In brief…

This morning the Supreme Court upheld the High Court’s judgement in R (on the application of Miller and others) v Secretary of State for the Exiting of the EU [2016] EWHC 2768 (Admin) by a majority of 8 to 3. The Government cannot, therefore, use prerogative powers to give notice under Article 50 of the Lisbon Treaty in order to withdraw the UK from the EU; such notice will first require an Act of Parliament. This decision follows the Government’s appeal from the High Court’s judgement in November 2016, which held that the UK constitution requires the approval of Parliament before the Government can begin the formal process of leaving the EU.

While it remains to be seen what will be set out in the necessary Act of Parliament, what is clear today is that whether or not Brexit will go ahead following last June’s referendum will be the subject of debate and approval by Parliament.

Whose decision is it anyway?

Legislature v Executive

Article 50(1) provides that ‘any Member State may decide to withdraw from the Union in accordance with its own constitutional requirements’. The High Court had held that our constitutional requirements include an Act of Parliament to authorise the Government to give notice under this Article; the Crown does not have the necessary prerogative power to give such notice because the European Communities Act 1972 (the “1972 Act”) gives rights to individuals which cannot be taken away without Parliamentary approval to do so.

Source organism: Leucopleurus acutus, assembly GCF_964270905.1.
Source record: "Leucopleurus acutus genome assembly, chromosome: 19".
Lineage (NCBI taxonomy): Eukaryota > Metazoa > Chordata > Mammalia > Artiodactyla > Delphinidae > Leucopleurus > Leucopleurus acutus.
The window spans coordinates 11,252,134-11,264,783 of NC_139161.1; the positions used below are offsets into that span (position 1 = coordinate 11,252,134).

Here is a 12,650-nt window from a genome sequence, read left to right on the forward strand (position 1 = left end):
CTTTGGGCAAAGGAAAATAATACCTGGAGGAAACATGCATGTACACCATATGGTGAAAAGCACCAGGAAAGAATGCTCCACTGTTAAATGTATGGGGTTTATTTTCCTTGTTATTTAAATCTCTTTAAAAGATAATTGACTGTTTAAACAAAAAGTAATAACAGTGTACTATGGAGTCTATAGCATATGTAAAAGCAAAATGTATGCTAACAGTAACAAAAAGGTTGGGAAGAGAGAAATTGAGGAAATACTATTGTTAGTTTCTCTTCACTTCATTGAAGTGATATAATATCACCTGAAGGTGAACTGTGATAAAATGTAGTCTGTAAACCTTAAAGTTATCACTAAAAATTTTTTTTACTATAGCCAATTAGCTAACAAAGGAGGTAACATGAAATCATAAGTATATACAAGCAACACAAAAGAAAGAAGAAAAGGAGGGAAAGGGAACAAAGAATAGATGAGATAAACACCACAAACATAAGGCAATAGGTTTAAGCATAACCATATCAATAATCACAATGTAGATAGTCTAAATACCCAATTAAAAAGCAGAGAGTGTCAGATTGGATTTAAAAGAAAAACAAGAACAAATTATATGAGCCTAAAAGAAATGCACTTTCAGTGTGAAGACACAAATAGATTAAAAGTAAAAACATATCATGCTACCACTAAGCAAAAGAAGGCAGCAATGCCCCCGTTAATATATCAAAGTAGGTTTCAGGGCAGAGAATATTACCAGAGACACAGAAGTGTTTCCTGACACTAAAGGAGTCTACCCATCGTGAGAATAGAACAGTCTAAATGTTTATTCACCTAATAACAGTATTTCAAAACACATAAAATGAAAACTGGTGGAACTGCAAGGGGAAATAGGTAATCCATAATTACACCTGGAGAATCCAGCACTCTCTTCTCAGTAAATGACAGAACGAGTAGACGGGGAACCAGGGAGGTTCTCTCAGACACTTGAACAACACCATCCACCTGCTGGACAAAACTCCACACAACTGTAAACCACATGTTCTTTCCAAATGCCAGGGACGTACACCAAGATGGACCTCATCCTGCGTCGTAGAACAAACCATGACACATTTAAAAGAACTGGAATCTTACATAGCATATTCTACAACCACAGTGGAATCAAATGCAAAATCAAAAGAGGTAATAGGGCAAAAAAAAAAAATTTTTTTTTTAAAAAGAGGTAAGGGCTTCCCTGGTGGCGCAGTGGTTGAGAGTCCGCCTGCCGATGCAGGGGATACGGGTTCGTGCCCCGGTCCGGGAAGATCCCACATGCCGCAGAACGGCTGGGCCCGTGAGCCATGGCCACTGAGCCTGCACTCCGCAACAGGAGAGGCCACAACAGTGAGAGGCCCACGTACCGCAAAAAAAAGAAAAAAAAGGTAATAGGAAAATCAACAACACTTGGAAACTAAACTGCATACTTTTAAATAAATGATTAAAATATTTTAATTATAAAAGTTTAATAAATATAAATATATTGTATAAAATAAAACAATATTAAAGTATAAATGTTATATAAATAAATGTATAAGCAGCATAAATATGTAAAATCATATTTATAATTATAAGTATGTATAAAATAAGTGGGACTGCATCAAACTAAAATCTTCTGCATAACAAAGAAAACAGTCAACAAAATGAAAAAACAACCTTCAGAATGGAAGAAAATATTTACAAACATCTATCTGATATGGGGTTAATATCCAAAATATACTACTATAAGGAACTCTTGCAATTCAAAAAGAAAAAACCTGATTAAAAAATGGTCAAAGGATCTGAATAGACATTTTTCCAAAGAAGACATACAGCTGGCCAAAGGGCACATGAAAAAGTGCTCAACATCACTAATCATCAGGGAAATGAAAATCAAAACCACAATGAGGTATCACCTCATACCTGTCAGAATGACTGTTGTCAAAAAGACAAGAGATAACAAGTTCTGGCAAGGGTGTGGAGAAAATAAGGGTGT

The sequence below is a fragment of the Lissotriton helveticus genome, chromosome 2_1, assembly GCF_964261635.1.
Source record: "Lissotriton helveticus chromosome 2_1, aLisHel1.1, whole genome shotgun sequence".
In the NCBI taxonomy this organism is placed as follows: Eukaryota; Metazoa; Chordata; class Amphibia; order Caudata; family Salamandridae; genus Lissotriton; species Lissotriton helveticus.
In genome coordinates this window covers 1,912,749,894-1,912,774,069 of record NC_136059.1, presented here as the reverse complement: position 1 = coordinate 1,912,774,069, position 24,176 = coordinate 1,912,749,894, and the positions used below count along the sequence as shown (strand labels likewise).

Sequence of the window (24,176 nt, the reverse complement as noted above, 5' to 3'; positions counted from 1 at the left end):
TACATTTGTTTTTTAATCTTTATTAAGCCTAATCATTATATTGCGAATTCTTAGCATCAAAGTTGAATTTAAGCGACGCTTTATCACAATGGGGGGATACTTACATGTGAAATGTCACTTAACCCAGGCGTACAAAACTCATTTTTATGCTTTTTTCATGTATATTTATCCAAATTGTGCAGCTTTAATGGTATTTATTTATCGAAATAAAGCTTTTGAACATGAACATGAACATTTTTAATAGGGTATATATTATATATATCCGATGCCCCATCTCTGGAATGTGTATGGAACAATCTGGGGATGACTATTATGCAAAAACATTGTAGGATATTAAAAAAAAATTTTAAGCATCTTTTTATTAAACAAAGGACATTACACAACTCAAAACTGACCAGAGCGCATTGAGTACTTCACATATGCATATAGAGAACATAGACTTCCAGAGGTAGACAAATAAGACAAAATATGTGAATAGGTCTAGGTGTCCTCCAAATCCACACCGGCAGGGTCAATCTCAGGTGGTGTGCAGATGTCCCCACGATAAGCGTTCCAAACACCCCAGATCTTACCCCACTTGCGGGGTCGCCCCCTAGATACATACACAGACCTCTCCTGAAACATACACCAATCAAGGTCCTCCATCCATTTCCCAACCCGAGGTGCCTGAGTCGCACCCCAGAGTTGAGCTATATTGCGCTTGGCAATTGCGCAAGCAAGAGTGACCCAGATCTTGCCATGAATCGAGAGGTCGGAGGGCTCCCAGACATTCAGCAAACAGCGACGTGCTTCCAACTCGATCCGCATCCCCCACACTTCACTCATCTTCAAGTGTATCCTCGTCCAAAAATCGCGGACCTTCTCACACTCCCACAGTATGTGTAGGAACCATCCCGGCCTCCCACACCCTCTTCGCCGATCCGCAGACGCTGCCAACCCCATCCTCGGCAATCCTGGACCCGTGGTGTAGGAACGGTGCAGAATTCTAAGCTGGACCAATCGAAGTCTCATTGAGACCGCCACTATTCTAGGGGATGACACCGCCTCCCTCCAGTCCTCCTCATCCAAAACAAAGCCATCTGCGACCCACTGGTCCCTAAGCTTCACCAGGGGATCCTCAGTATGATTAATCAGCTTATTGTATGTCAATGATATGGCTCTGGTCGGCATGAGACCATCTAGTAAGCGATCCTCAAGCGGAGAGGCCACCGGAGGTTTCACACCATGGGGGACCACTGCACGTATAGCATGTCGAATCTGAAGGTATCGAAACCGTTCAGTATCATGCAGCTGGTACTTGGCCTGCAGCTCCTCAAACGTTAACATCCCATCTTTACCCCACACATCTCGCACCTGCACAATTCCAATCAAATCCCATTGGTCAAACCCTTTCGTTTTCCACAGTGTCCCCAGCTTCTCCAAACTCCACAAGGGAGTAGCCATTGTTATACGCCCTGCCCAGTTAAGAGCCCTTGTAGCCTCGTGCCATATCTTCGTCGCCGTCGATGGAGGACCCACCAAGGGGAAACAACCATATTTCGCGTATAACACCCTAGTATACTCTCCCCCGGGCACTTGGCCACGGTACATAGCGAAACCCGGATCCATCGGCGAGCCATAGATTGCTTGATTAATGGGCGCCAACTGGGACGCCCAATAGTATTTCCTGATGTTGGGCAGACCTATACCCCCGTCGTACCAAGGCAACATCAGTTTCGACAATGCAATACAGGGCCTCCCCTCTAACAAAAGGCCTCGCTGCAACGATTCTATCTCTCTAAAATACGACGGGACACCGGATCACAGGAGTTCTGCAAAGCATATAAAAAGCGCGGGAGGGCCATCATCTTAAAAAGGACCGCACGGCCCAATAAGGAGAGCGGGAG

In appealing that decision (and among numerous arguments), the Government sought to rely on the established position that the conduct of international relations and the making and withdrawing from treaties are within the scope of the Crown’s prerogative powers and are not limited by the 1972 Act and, therefore, this power could be used to invoke Article 50.

It was held by the Supreme Court that section 2 of the 1972 Act authorises a dynamic process by which EU law becomes a source of UK law and takes precedence over all domestic sources of UK law, including statutes. So long as the 1972 Act remains in force its effect is to constitute EU law as an independent and overriding source of domestic law.

The Supreme Court found that the Government’s arguments were inconsistent with the principle of the sovereignty of Parliament, as it was held that the Crown cannot change domestic law through the exercise of its prerogative powers. The fact that withdrawal from the EU would fundamentally change the UK constitution and would remove some existing domestic rights of UK residents renders it impermissible for the Government to withdraw from the EU Treaties without prior Parliamentary authority. Clear words could have been included in the 1972 Act to permit the use of prerogative power but they were not so included.

Equally, the European Union Referendum Act 2015 could have specified the consequences of a particular outcome – the effect of a referendum must depend on the terms of the statute that authorises it. It did not. It was silent, unlike the Acts authorising other referenda in the past. Therefore, the outcome of last June’s EU referendum is of political, but not legal, significance.